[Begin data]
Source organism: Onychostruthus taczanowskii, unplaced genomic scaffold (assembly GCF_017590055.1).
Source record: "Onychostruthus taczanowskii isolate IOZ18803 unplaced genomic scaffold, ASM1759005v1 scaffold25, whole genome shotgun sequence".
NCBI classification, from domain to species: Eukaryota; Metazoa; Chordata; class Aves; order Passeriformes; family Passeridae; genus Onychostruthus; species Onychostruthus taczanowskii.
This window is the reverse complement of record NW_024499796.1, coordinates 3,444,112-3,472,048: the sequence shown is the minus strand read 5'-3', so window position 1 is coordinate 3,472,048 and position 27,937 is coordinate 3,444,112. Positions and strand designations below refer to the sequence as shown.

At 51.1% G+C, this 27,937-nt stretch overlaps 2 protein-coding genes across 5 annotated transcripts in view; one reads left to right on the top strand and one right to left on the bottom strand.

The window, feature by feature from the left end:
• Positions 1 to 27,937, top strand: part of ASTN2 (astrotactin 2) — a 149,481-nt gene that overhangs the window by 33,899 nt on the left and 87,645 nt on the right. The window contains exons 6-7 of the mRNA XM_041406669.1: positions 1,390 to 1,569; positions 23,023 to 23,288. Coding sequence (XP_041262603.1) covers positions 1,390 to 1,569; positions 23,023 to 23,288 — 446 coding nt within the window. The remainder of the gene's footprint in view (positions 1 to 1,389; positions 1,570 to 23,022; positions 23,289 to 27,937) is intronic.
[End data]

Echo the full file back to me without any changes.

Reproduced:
Source organism: Onychostruthus taczanowskii, unplaced genomic scaffold (assembly GCF_017590055.1).
Source record: "Onychostruthus taczanowskii isolate IOZ18803 unplaced genomic scaffold, ASM1759005v1 scaffold25, whole genome shotgun sequence".
NCBI classification, from domain to species: Eukaryota; Metazoa; Chordata; class Aves; order Passeriformes; family Passeridae; genus Onychostruthus; species Onychostruthus taczanowskii.
This window is the reverse complement of record NW_024499796.1, coordinates 3,444,112-3,472,048: the sequence shown is the minus strand read 5'-3', so window position 1 is coordinate 3,472,048 and position 27,937 is coordinate 3,444,112. Positions and strand designations below refer to the sequence as shown.

At 51.1% G+C, this 27,937-nt stretch overlaps 2 protein-coding genes across 5 annotated transcripts in view; one reads left to right on the top strand and one right to left on the bottom strand.

The window, feature by feature from the left end:
• Positions 1 to 27,937, top strand: part of ASTN2 (astrotactin 2) — a 149,481-nt gene that overhangs the window by 33,899 nt on the left and 87,645 nt on the right. The window contains exons 6-7 of the mRNA XM_041406669.1: positions 1,390 to 1,569; positions 23,023 to 23,288. Coding sequence (XP_041262603.1) covers positions 1,390 to 1,569; positions 23,023 to 23,288 — 446 coding nt within the window. The remainder of the gene's footprint in view (positions 1 to 1,389; positions 1,570 to 23,022; positions 23,289 to 27,937) is intronic.